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NFC is the way of the future

Posted 2014-09-07

NFC is an amazing technology. Mark my words: it's going to be huge. Whether Apple adopts it next week or not. The reason: it ties together the physical world with the networked world. When scanning for Wi-Fi networks or bluetooth devices, it's really hard to know which names on your screen map to which devices in the real world. So Wi-Fi requires typing long and complex network passwords and bluetooth uses an annoying pairing procedure. NFC, on the other hand, really is plug and play. Without the "plug" part.

NFC (near field communication) is based on RFID (radio frequency identification). The simplest RFID chips only hold a serial number. More advanced ones can do some processing and store a little information. The interesting thing is that they don't have batteries. Instead, RFID readers emit an electromagnetic field that transfers enough power to the chip to wake it up and have it talk to the reader. RFID chips easily fit inside a credit card or even a paper transit ticket and they cost as little as a few cents. NFC is an extension to RFID that allows communication between more powerful devices, such as cell phones.

So what's the big deal, can't you do the same thing with barcodes or QR codes or magnetic stripes?

This is true for simple RFID chips, which provide nothing more than a serial number that anyone with an RFID reader can read. Presumably, copying such an RFID chip is also easy, just like copying a barcode or magstripe is trivial. But more advanced RFID chips have on-board authentication mechanisms, and will only talk to authenticated readers.

In the short term, the killer app for NFC is going to be payment systems. I've been reading a lot on American websites on how such a system won't go anywhere, because it doesn't provide any merchant or consumer benefits.

I don't agree. A payment system that uses NFC-equipped cellphones can be simultaneously easier to use and more secure. The chip+PIN system that's now used in Europe is also quite safe, because all the sensitive data is stored inside the chip and can't easily be copied. However, inserting the card and typing the PIN is still a bit of a hassle and it's still possible for the PIN to be intercepted so the card can be charged if it's stolen or the magstripe is copied.

Here in the Netherlands, two of the three large banks are now rolling out debit cards with an RFID chip to allow contactless payments. This seems less secure at first blush because in theory, someone could read (and charge) the card while it's in your pocket. However, RFID/NFC only works over very short distances (less than 10 cm) and online authorization from the bank is required, so in practice this is not going to be a fruitful attack vector. Interestingly, small payments can be made without entering a PIN. Only for payments over 25 euros (or once small payments add up to 50 euros) the PIN must be entered. So paying small amounts with a contactless card will be much faster and more convenient than with a regular card.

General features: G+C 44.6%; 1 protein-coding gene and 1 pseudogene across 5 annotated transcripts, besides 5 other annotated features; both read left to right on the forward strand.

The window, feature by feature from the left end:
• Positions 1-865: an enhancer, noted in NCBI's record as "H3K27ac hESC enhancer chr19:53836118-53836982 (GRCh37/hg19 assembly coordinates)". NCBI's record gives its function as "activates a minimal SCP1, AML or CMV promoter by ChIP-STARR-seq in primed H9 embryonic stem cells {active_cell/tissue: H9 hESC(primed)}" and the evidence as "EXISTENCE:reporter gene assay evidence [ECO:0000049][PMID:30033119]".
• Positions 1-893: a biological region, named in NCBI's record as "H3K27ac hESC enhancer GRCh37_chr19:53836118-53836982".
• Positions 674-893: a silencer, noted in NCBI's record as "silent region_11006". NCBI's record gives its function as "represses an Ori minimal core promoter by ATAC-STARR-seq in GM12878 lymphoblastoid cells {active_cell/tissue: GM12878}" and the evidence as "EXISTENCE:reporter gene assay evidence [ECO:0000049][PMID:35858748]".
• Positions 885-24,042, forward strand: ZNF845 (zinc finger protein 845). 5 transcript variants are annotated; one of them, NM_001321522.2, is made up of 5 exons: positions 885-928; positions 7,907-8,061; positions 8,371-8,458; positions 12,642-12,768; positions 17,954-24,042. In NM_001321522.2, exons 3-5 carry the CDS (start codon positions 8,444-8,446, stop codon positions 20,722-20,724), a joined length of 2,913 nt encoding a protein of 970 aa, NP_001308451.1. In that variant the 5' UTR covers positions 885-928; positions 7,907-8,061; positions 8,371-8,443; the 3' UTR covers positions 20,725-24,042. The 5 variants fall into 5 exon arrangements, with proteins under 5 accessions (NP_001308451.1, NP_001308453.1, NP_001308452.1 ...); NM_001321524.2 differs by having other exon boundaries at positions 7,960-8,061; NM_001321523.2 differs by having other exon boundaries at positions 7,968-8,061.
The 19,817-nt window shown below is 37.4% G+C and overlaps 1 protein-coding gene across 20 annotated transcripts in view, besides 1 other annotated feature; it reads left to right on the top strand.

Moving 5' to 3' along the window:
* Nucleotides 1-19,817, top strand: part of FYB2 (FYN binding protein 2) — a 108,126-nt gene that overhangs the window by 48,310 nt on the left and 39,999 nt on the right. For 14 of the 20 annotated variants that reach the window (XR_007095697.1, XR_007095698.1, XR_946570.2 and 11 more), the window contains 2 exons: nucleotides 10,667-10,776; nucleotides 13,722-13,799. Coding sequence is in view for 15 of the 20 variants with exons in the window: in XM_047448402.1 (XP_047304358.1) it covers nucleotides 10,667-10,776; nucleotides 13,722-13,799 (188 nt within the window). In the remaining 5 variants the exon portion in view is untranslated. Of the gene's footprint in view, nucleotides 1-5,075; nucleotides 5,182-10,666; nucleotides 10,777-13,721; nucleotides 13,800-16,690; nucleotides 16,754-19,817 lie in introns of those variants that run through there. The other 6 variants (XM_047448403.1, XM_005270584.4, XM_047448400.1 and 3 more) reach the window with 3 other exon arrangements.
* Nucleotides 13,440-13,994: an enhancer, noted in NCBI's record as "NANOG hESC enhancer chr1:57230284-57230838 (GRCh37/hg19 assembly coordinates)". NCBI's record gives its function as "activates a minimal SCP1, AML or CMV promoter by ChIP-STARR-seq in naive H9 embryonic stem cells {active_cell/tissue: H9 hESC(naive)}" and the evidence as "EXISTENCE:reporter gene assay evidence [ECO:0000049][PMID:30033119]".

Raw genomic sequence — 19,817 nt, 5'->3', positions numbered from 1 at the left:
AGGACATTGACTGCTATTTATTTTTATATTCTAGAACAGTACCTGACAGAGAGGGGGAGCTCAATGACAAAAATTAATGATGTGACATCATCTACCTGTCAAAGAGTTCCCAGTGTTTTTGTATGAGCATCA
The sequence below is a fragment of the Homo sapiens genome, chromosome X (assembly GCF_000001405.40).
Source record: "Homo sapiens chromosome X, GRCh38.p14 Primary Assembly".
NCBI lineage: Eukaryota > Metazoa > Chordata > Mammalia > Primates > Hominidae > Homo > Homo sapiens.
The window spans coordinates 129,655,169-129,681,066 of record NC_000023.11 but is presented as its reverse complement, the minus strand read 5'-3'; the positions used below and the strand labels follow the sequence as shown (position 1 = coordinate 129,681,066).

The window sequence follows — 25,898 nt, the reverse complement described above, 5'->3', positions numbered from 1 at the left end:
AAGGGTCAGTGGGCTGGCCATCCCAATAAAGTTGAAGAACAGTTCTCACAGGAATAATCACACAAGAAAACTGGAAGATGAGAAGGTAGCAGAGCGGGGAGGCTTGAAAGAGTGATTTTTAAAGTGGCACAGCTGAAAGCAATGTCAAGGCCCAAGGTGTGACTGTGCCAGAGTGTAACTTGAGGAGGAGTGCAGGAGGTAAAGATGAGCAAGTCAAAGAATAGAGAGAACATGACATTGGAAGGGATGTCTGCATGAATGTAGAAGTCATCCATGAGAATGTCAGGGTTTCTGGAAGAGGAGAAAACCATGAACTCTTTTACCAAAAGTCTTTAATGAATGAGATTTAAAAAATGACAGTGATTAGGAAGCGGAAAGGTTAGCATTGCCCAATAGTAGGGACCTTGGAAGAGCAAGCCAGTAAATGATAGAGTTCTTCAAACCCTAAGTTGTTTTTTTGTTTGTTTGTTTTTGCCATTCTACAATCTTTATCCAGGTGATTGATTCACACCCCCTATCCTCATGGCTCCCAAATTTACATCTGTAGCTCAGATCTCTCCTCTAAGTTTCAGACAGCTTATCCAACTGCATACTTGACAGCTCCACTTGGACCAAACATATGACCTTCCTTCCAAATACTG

But how does the addition of a phone make any of this better?

I'm glad you ask. There are actually RFID stickers that you can stick on your phone so you can "use your phone" for contactless payments. However, if Apple adds NFC to the iPhone 6, this means that rather than entering your PIN on a terminal—which may or may not be outfitted with a PIN spying camera—you could enter the PIN on your iPhone. Or better yet, use the touch ID sensor. I imagine that for small amounts, simply having the phone unlocked would be sufficient. For larger payments, you would have to authenticate using the fingerprint sensor.

I also think that this is will be the extent of Apple's involvement in the payment process.¹ Sure, Apple has hundreds of millions of credit card numbers on file. But being a payment processor entails a lot of customer service and surprisingly thin margins, so i'd be very surprised if Apple had any interest in that business. However, the card issuers are going to love the strong fingerprint authentication, which will surely reduce fraud. This will give Apple significant leverage for negotiating better rates for iTunes / app store credit card payments. Remember that Apple sells more than half of its iPhones outside North America, so even if none of this materializes in the US, that doesn't necessarily mean the whole thing was a failure. In fact, there is some speculation that NFC payments may be a must-have feature in some regions.

Of course all of this is just the camel's nose. Once tens of millions of popular devices have NFC capability, and that capability can be used in third-party apps using APIs (we can only hope!), it won't be long before new and innovative uses of NFC will develop. Remember the bump app for exchanging business cards by bumping phones together? With NFC this would be much easier. There are already bluetooth devices that can be paired through NFC. There are RFID stickers you can scan with an NFC phone to change the phone's settings quickly. Setting up a Wi-Fi network, unlocking a computer (or your front door!) without a password, charging up your Oyster card or OV-chipkaart—or replacing that card. I'm sure tying the networked world and the physical world together quickly, easily and securely will lead to lots of innovations that we haven't even thought of.

¹ I wonder how the connection between a bank account or credit card an the iPhone will be made, though.

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